In very unceremonious fashion, I'm back. Somewhat.
It's been practically a month and a half of not touching pencil to paper at all. Well, truth be told, I tried ending my break around three weeks ago by starting a piece, and while the idea was decent, the execution was... not, and I got so upset that I didn't bother making anything again until like 3 days ago.
While the break itself seemed unnecessary, it did bring up some major issues that I wouldn't have found out until I stopped creating for a bit. The main problem being that I just made art this complicated mess that ought not to be so complicated.
When I came back to attempt a piece three weeks ago, the thing that caused a lot of issues is simply all of these stupid brushes I managed to accumulate. Namely, that I kept overthinking as to when I should use which brush—the same problem that I encountered nearly a year ago.
Really, brushes are simply tools to solve art problems. And what I found for myself is that I was getting distracted by problems regarding the tools themselves, when I ought to have been more occupied with the problems of my piece, and how to fix those instead. After a certain point of layering stroke after stroke, all of the textures and shapes of these custom brushes become practically unnoticeable.
So I got to the point where I was just like, "why even bother?" Just use one dumb brush and call it a day. At least creating art wouldn't be unnecessarily complicated as I made it out to be.
I had to modify a round brush I created a year ago so it acts similarly to Photoshop's round opacity brush, because before it kept on doing weird blending shenanigans and I didn't want to have to deal with anything more than what was necessary.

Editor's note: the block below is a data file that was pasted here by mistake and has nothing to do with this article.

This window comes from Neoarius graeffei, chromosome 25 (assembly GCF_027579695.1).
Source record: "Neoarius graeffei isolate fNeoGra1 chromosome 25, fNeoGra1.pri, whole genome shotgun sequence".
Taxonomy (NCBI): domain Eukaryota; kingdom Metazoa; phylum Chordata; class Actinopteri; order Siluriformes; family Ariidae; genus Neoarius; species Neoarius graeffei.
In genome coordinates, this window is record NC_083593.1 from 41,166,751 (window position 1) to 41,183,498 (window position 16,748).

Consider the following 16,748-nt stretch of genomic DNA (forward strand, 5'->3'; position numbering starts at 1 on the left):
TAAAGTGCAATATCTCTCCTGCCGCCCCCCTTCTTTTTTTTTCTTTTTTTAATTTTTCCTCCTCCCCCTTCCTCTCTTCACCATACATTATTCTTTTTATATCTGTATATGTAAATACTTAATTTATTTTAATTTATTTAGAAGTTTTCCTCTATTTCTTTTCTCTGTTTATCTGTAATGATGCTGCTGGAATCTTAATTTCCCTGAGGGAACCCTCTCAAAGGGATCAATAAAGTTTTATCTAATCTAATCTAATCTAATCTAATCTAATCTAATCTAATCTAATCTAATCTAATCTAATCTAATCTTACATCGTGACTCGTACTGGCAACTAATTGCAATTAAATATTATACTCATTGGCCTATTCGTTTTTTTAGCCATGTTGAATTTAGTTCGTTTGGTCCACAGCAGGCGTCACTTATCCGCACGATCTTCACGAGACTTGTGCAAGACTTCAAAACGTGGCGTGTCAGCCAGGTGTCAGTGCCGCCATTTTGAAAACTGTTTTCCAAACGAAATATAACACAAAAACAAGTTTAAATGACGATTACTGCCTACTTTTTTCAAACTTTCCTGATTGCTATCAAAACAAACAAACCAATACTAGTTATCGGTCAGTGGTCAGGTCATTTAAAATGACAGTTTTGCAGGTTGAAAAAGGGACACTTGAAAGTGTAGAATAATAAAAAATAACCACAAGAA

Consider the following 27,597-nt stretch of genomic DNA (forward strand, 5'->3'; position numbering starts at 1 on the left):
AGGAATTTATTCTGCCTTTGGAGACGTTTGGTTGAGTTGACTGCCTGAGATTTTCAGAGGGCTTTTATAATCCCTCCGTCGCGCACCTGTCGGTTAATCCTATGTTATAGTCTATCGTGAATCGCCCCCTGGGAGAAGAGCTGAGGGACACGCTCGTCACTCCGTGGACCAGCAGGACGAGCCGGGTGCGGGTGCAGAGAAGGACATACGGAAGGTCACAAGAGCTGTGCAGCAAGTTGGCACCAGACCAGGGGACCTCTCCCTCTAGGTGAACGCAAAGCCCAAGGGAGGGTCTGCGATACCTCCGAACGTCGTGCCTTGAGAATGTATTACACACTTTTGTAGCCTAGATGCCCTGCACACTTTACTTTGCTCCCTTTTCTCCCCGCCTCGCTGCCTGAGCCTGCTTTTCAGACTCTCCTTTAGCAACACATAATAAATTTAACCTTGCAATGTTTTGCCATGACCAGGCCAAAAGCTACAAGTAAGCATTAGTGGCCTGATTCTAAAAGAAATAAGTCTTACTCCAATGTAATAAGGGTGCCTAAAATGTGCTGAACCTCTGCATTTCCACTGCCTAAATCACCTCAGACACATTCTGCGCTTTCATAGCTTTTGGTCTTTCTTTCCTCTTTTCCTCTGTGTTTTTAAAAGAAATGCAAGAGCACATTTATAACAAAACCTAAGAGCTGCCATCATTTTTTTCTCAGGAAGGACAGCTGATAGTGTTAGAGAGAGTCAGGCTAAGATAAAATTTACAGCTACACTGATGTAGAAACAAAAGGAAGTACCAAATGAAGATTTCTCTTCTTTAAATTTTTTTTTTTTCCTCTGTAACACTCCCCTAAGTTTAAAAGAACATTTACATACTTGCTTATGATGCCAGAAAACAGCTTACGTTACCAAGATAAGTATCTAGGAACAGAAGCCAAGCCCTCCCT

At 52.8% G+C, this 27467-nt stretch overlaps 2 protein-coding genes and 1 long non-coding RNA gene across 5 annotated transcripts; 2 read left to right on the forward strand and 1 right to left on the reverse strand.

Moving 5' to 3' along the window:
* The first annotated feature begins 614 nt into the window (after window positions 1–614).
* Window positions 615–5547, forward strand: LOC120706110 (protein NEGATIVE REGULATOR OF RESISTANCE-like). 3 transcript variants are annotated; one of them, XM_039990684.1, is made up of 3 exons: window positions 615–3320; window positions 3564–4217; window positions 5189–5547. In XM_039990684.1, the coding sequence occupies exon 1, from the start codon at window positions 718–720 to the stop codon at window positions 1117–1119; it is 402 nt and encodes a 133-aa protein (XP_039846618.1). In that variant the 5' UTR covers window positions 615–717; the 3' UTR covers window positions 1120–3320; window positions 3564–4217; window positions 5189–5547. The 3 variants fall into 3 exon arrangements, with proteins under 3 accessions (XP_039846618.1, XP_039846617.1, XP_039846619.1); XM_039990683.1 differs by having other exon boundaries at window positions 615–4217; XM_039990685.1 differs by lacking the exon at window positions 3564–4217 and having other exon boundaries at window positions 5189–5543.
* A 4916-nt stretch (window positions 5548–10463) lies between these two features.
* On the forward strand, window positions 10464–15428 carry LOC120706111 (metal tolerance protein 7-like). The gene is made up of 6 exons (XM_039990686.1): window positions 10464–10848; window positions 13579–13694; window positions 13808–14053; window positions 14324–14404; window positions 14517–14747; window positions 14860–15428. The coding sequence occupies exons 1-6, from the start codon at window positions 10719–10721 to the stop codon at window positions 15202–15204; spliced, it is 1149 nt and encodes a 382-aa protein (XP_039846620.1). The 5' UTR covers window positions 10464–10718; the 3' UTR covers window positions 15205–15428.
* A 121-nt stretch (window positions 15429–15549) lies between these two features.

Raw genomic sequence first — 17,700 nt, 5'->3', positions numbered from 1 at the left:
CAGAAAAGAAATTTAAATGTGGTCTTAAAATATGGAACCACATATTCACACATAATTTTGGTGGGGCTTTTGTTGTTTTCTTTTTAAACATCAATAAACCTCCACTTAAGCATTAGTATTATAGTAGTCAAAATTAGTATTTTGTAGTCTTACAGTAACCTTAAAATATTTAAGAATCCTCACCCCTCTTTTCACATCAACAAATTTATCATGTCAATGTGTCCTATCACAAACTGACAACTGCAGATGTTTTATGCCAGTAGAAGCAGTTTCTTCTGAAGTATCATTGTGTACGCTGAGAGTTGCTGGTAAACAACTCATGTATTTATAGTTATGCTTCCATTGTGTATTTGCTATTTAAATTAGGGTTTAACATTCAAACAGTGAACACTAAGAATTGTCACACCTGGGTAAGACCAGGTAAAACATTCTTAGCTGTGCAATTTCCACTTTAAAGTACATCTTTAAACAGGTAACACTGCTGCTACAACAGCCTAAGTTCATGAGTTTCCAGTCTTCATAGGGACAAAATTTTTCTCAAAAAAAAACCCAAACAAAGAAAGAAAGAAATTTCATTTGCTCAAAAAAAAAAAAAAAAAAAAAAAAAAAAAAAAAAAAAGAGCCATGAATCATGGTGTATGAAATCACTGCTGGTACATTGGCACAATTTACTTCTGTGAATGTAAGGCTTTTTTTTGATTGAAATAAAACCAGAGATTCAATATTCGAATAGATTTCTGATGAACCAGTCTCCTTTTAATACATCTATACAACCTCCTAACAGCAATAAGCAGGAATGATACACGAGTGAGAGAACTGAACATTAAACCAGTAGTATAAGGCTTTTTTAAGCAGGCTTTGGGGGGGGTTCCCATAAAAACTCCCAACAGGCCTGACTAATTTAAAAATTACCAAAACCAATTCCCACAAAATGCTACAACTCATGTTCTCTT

Now I'm back to this basic brush, and I really don't have an excuse to overthink now. I know how to control it already. That's the main problem I had with all of these other brushes: I had a hard time controlling them. And in reality, the difference between me using this brush and having like a pack of hundreds of brushes is negligible. It may look "different", sure, but that's a sacrifice I'm willing to make if it means that creating art is more intuitive and simple.
Another thing that I found out about myself is that I'm straight up terrible at improvising. I have to have an idea in mind, and know how the piece is supposed to look like, before I can start. If I don't, then it's a recipe for disaster: not only do I not know what I'm supposed to be aiming for, I'm not motivated in investing my time into something that doesn't captivate me. And that's mainly where most of my motivation to create comes from: seeing something in my head that I have to see physically.
When I made most of my better work, I had a clear picture of what I wanted it to look like before I started. Of course, I may find out that certain things from my head don't look good when laid out on the canvas, so I make adjustments accordingly, but the idea itself is a major reference. Even the work in my doodles page had some sort of game plan going in, else it wouldn't have been remotely presentable.
I should really just invest in the process portion of creating art. Sometimes I get so caught up in the result that I end up hating the process and in comedic fashion it also destroys the result. Go figure. At least if I make the process enjoyable, then I can get something out of it, even if the result is garbage.
But of course, that's more of an idealogy than anything. In reality, it's not at all fun to create something that looks bad, even if the process is hassle-free. It's just how it is. The thing that I have to remind myself is that I'm not devoid of any tries. Art isn't a "three strikes and you're out" type of thing. The amount of tries that you have is only determined when you finally give up.
So if it turns out like garbage, try again next time.